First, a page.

New York

Mark Tansey

Curt Marcus Gallery

“Dumb it down,” could be a motto for Mark Tansey’s work. Everything in a Tansey painting funnels into a one-liner. He uses writers and other artists as “straight men,” insinuating the viewer into a good-natured complicity, that only a sourpuss would spoil. At the same time, the paintings make disconcertingly large claims for themselves; Tansey aims to critique nothing less than discourse itself.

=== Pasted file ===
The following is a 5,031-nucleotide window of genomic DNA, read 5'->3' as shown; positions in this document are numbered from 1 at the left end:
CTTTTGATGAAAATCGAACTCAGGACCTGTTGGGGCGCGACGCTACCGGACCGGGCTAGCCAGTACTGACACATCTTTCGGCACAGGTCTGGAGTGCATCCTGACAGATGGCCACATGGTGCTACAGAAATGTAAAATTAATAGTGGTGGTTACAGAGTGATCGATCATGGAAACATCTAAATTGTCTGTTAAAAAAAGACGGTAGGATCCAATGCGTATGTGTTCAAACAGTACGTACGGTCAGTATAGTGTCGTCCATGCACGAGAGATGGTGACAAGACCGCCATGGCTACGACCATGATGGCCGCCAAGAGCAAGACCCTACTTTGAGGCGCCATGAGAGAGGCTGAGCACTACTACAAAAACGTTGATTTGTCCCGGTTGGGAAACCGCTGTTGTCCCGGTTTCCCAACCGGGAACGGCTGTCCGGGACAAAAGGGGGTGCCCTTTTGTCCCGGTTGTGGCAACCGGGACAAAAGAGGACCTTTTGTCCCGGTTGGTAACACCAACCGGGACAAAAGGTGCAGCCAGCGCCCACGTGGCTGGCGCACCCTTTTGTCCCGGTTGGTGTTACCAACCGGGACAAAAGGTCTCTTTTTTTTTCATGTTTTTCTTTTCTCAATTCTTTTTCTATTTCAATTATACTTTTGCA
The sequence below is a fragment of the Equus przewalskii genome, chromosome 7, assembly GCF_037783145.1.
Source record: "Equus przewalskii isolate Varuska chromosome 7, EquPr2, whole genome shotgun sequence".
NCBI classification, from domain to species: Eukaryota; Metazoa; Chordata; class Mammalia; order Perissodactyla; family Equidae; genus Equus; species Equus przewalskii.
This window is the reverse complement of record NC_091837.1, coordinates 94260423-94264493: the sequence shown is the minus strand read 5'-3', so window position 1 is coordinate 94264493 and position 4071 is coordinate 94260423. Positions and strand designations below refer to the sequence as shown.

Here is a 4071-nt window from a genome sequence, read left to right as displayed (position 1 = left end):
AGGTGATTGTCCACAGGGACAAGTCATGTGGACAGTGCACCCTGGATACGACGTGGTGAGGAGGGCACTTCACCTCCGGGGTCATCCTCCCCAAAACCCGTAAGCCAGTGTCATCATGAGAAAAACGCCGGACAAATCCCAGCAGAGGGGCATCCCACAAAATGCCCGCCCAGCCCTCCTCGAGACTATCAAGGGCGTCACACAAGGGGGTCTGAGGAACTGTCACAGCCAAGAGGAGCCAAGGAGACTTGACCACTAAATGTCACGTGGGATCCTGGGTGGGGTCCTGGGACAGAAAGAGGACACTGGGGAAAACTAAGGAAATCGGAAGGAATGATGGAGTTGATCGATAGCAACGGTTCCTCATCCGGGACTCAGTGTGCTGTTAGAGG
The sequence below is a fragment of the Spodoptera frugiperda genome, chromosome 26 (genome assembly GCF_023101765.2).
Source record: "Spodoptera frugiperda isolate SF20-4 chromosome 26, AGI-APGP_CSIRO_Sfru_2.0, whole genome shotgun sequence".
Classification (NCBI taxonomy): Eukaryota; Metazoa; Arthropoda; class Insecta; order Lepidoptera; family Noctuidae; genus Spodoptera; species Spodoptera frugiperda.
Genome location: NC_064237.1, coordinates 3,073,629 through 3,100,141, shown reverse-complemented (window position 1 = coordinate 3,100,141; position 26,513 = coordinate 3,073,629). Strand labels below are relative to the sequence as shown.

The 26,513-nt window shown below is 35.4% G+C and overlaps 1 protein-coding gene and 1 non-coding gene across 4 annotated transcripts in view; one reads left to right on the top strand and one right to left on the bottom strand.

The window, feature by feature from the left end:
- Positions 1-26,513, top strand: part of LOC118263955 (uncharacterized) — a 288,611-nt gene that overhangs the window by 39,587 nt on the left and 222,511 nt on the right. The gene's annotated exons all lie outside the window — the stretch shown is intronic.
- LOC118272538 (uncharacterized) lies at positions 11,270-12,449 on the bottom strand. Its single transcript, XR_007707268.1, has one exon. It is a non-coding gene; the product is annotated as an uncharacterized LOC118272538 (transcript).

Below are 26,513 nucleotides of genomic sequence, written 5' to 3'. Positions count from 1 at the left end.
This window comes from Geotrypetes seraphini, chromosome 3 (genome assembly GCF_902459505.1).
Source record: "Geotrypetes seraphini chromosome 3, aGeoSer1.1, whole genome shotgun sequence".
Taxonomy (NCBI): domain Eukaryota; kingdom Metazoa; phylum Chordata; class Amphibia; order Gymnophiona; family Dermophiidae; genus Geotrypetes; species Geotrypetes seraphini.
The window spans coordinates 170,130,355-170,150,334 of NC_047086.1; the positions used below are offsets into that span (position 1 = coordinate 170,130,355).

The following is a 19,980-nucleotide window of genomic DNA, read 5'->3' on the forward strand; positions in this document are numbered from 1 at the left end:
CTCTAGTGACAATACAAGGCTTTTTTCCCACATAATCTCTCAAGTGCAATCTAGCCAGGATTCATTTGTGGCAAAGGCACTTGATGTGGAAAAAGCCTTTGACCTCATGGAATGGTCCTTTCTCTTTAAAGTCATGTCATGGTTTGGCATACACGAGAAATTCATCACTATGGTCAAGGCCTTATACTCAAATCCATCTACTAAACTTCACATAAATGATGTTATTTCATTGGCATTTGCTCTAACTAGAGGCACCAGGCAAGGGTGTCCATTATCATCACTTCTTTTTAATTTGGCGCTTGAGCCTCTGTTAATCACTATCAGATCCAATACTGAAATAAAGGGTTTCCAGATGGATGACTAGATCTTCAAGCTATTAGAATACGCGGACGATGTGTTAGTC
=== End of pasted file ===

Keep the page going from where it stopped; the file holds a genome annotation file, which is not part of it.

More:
Using Robert Smithson’s drawing A Heap of Language, 1966, as his point of departure, Tansey creates a “ground” of stenciled, rubber-stamped or rendered type from which he conjures forth his images. These pictures portray scenarios set against the sort of landscapes Smithson was known to favor: rocky gorges, gaping chasms, natural bridges, and mountain ranges. Throughout, Craig Owens’ essay “Earth-words,” 1979 (in which Smithson’s A Heap of Language figured prominently) hangs heavy; the allusion to

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